Their product range encompasses both Western and traditional Japanese knife styles, both crafted with precision and featuring high-carbon steel compositions. In the case of traditional Japanese styles, they incorporate the esteemed blue and white Japanese steels renowned for their quality and sharpness. The brand’s headquarters are situated in the vibrant city of Tokyo.

Product lines Price
Masamoto VG Series $100 to $300
Masamoto HC Series (High Carbon) $100 to $250
Masamoto KS Series $200 to $600

5. Sakai Takayuki

Sakai Takayuki (Source: Internet)

Sakai Takayuki, a venerable knife brand, boasts a rich legacy spanning six centuries in the craft of Japanese knife-making. Nestled in Sakai City, it holds the distinction of being the city’s largest knife manufacturer. Sakai Takayuki offers a diverse range of knives, seamlessly blending the artistry of Western and traditional Japanese styles. The company presents a myriad of styles to cater to discerning customers. Notably, their Damascus steel blades are not only renowned for their stunning aesthetic appeal but also their razor-sharp edges.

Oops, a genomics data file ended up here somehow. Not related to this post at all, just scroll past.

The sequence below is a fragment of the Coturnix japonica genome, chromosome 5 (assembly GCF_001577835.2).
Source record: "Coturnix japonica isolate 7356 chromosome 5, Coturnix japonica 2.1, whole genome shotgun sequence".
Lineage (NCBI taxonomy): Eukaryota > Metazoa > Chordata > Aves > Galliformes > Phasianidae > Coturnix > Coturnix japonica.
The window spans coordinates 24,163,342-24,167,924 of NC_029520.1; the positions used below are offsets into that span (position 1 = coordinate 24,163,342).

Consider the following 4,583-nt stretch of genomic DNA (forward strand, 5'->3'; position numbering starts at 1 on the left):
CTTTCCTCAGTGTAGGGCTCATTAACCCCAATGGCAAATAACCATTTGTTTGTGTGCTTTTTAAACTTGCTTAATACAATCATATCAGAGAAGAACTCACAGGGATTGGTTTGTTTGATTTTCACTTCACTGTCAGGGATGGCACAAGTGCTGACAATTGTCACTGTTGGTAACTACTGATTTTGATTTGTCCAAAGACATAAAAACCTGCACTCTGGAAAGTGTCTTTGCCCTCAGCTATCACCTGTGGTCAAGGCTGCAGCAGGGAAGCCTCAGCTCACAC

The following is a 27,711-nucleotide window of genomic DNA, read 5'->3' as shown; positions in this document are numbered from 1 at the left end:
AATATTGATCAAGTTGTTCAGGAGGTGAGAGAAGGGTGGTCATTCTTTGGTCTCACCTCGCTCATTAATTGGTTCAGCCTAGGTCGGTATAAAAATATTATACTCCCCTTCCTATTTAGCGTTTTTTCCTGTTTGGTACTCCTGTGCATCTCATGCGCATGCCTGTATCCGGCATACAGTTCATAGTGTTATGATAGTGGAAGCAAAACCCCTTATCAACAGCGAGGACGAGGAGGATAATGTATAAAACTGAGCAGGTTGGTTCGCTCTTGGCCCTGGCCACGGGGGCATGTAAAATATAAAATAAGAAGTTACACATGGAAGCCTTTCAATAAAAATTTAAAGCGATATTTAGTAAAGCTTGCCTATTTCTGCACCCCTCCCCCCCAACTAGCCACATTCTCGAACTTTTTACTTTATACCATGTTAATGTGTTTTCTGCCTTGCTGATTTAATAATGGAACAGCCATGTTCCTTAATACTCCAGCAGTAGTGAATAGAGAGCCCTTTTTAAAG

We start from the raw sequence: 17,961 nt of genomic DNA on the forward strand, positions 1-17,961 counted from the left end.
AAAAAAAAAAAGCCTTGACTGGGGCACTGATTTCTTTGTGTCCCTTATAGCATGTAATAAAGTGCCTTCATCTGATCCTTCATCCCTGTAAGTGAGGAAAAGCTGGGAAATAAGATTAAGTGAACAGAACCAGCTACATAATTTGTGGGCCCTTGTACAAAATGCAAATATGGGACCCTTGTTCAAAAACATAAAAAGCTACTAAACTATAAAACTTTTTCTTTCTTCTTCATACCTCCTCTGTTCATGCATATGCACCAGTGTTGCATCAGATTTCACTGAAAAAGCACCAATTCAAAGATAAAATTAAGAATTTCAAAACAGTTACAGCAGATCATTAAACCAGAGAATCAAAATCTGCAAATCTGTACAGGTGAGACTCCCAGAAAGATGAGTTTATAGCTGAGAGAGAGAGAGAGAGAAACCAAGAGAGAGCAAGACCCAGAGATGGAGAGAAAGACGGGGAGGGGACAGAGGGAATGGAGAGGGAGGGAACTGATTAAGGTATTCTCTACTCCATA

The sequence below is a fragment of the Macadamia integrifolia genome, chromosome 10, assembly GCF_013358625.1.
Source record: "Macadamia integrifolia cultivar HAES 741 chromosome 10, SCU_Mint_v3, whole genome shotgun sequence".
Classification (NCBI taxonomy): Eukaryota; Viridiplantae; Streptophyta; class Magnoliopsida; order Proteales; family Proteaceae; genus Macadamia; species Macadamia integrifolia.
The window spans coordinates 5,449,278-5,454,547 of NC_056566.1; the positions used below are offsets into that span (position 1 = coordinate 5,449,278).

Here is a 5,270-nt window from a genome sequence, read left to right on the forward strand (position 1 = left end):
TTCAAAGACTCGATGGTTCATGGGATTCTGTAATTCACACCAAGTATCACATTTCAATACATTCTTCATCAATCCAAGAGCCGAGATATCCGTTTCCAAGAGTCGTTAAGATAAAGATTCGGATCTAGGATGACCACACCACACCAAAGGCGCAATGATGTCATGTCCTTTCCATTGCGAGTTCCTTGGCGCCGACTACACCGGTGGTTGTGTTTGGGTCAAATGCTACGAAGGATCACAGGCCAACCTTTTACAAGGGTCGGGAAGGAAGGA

Product lines Price
Grand Chef  $100 to $300
Blue Steel  $100 to $300
White Steel  $100 to $300
Inox  $50 to $150

6. Tojiro

Tojiro Knifes (Source: Internet)

Tojiro, nestled in the heart of Sanjou City within Japan’s Niigata Prefecture, draws its inspiration from the four sacred promises of Mt. Fuji: faith, sincerity, appreciation, and creation. The brand excels in crafting both classic and Western-style knives. Renowned for their affordability, Tojiro’s knives have become a kitchen essential for many home cooks. Simultaneously, their top-tier selections find favor in the hands of professional chefs.

In a bid to provide transparency and a unique experience to their patrons and visitors, Tojiro unveiled the “Open Factory.” True to its name, this facility opens its doors to the public, allowing visitors to witness, hear, and immerse themselves in the rich heritage and knife-making processes of Tojiro.

Product lines Price